“This practice, in my opinion, is really mindfulness meditation with visual perceptions as the object of attention rather than watching one’s breath.”
— Charles Blackhall
As I was walking down Oak Bay Avenue, I passed a shop window with some pictures. Something caught my eye. A painting? A photograph? I stopped to look. Upon consideration, I found them to be photographs of simple common subjects by Charles Blackhall. They intrigued me, and I arranged to speak with him.
Blackhall is an engaging fellow in his 60s, well-groomed with a shock of white hair. “Something caught your eye and you stopped,” he repeated, with obvious satisfaction. “That’s the first step in actually seeing. Usually, we gloss over things. It’s like something was tapping us on the shoulder but we didn’t stop. ‘I’ve got things to do!’ ”
With a background as a professional photographer, Blackhall had a studio and all the gear. But he is also a meditator, a Buddhist (“whatever that is,” he chuckled) and, in recent years, he has dedicated himself to understanding and teaching a form of photography that has everything to do with perception and nothing to do with technology. His pocket camera is quite enough, and he doesn’t even use the zoom lens. What he sees is the key. With his camera in his pocket, he notices things as possible subjects, and notices himself noticing them.
Blackhall described a scene in an art museum. The adults approach the artwork in a conceptual way — the label, the style, the value, the artist’s story. The child accompanying them is simply looking. “It’s totally intuitive,” he notes. “By the time you make up the story, the perception’s long gone.” You’ve got to get out of the way, to engage the phenomenal world from a vantage point that is not self-conscious.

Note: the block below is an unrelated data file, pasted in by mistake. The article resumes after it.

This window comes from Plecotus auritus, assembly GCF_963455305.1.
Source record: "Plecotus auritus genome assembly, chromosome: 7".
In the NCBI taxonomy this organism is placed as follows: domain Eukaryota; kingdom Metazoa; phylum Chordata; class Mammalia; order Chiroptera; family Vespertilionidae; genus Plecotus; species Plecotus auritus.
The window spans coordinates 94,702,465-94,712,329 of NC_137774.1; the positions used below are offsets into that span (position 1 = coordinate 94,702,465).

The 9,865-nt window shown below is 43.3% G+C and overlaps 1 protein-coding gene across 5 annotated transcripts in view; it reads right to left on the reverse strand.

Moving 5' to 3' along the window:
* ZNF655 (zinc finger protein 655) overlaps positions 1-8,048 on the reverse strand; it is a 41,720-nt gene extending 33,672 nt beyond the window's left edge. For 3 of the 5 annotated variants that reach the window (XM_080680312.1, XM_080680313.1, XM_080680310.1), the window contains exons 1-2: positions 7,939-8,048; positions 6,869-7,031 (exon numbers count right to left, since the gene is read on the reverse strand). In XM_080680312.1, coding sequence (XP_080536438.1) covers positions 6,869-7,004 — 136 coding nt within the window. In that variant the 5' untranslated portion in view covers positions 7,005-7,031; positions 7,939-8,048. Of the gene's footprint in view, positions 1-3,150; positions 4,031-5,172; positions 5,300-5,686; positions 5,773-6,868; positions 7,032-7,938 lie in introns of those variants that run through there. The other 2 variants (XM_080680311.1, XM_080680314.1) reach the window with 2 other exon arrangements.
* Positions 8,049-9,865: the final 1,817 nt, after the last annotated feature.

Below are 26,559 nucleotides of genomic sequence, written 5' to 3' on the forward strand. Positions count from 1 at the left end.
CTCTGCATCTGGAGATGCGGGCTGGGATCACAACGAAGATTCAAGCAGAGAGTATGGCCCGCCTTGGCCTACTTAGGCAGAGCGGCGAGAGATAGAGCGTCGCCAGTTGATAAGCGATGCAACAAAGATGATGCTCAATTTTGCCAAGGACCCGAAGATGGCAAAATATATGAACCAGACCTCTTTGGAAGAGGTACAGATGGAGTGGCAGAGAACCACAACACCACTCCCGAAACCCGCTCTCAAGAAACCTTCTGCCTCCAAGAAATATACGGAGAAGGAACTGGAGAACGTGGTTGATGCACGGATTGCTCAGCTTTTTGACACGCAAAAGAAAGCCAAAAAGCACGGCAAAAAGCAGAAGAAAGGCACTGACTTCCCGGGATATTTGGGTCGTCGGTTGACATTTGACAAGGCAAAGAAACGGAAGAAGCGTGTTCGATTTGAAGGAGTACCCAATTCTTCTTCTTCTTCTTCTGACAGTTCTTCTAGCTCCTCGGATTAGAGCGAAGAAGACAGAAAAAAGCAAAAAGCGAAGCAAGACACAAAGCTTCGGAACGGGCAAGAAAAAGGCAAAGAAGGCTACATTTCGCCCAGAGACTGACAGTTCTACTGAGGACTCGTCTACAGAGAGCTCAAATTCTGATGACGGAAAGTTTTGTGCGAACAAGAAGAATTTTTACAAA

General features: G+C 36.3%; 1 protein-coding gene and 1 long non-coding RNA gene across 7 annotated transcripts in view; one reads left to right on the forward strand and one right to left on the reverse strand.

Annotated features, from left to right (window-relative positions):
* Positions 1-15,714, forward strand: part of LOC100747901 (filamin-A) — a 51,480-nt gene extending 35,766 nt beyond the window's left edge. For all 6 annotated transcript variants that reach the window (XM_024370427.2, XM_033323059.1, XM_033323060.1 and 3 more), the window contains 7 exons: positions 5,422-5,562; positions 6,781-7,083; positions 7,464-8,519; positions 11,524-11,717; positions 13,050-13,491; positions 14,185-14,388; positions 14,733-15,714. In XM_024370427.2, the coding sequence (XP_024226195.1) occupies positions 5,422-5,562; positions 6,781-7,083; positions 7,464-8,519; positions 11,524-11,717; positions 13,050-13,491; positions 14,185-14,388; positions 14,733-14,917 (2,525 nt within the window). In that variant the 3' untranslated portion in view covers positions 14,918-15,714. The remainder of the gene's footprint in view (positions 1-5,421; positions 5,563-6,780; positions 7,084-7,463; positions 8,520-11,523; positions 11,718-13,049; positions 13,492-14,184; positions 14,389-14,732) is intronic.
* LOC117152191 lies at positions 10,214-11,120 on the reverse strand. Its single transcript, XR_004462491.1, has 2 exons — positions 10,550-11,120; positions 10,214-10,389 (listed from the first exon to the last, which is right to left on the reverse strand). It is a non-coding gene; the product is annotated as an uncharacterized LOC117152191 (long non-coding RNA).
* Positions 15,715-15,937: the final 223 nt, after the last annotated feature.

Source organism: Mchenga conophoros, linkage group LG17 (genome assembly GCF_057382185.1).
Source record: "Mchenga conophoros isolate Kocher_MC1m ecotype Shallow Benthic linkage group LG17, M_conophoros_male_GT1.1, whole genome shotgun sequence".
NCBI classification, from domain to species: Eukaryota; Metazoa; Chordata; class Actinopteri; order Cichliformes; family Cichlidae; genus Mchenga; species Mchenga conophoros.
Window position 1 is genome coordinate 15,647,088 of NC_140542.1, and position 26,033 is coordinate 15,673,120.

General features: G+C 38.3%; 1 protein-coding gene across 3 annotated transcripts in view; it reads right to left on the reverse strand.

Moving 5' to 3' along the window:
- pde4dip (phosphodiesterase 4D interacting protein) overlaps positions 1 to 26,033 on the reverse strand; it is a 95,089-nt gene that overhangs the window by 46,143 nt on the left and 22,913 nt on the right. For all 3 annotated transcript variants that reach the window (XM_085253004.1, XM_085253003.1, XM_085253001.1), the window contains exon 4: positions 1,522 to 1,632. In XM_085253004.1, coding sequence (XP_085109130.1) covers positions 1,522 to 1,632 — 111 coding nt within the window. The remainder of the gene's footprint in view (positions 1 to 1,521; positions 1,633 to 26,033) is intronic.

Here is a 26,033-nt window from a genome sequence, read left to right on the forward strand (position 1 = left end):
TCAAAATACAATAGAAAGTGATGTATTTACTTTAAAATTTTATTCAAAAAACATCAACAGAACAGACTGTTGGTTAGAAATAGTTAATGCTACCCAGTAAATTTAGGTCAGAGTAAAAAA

How can you regain those fresh eyes? Chogyam Trungpa, a Tibetan who was instrumental in teaching Buddhism in the West, was also a keen photographer, and his images were notable for their inclusion of space. He noticed that we seem afraid of emptiness, and rush to fill it with our aggressive appetite for things and experiences. Distraction is a huge obstacle to seeing clearly. He recommended that when you feel yourself struggling — relax. Slow down. After a time, clarity will come to you.
Blackhall’s photography is based on the co-operation of the eye, mind and heart. “Don’t take the picture until you discern what it was that stopped you,” he says. Is it colour? Texture? Pattern? He begins “unpacking” the way he relates to the world visually, becoming aware of his patterns. “Notice the mechanism, and then relax. Let it be part, but not the control.” Become aware of the experience that caught your attention, and try to communicate it.
His subjects are usually within three metres of himself. “They are often very ordinary things, in my home, things that are very familiar to me,” Blackhall explains. Chopsticks in the sink, a wisteria branch and its shadow on the wall: “They were always there — I just didn’t pay attention to them.” This simple beauty was briefly evident, but we just moved on, devalued in the onrush of distraction. You can learn to notice that flash of perception, to stop, to “catch up to yourself,” to begin to engage with the phenomenal world.
Why photography? Is there a need to contain and preserve the image in an age when everyone is a photographer and the world is more image than reality? Of course not. But it’s one of an infinite number of “skilful means.” The mere presence of the camera in your pocket reminds you of that visual wonder is always before your eyes, and the practice of noticing it — what is in the frame and what isn’t — is an attunement to the world. This is wakefulness, the essence of meditation. In meditation one notes it and lets it pass. If you can understand that flash of perception and record it, the result is a wonderful photograph.
Blackhall’s photographs can be seen at Asgard Design, 2004 Oak Bay Ave. His Contemplative Photography workshop will be held Sept. 15 and 22. For information, go to victoria.shambhala.org.
© Copyright 2013